And then, I read a lot of wedding blogs with gorgeous photos. And I browsed Pinterest like it was my (full-time) job. I discovered crafty brides rebelling against the Wedding Industrial Complex with their beautifully hand-crafted crocheted napkins and burlap table runners. That was when I fell in love with the mason jar. My Pinterest wedding board is dotted with images like these:
Those vintage blue mason jars had me at hello. What could be more elegant and simple? And they couldn't be too expensive, right? Convincing myself that I had to have those blue beauties at our wedding, I commenced the hunt for the mason jars. Our trip to the Brimfield Antique Show was the perfect opportunity to look for some unique and vintage wedding decor. (Unique and vintage? Where did that come from? What happened to "simple and elegant"? Those crafty wedding blogs were infiltrating my brain with these new descriptors that suddenly were being applied to our wedding. Oops.)
We did find a bunch of mason jars at the antique show. But it turned out that they were not so affordable after all. The prices were all over the place, but on average ranged from $30 to $50. If we have ten tables, with $30 per jar... that's $300 just for the flower holders! Insanity. I abandoned hope of getting my hands on a vintage mason jar. But I was not so easily deterred. The crafty brides have shown me the way to DIY those damn mason jars. I added several tutorials on dying regular, clear mason jars blue to my Pinterest wedding board.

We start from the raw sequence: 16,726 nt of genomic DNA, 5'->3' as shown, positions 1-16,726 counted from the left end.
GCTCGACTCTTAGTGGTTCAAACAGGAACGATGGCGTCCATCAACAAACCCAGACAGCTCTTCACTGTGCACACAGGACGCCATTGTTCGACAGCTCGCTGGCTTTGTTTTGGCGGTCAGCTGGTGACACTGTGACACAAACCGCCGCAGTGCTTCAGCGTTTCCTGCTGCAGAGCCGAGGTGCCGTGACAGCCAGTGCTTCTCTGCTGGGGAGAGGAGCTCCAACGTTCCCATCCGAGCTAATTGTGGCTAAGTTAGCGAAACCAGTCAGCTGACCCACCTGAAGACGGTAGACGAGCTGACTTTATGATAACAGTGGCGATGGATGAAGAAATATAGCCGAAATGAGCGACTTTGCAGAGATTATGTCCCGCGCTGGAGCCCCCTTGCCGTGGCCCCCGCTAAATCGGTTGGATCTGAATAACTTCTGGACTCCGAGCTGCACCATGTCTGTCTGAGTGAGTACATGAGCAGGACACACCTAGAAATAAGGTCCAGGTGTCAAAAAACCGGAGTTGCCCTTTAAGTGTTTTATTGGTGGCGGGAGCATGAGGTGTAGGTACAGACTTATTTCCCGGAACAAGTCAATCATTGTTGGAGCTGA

That was when I read the Mason Jar Manifesto. I had become so caught up in the "simple and elegant" mantra that I failed to notice that the mason jar has become so ubiquitous on the wedding blogs that it came to represent a certain level of insanity. The mason jar became a symbol of getting lost in all the pretty details of the wedding that make beautiful photographs, all the while forgetting what the wedding is actually all about: "celebrating love, a manifestation of commitment, a gathering of friends and family."
I realized that in my effort to eschew the Wedding Industrial Complex, I was getting dangerously close to crossing over to the OTHER side of obsession - the DIY craftzilla territory was beckoning me with mason jar tutorials and "personalized" details. It was time to let go of the mason jar and recognize that no one will remember the centerpieces, but they will remember how much fun they would have at our wedding.
So I am moving on from the mason jar. And I am taking a break from wedding planning. And it feels really, really good.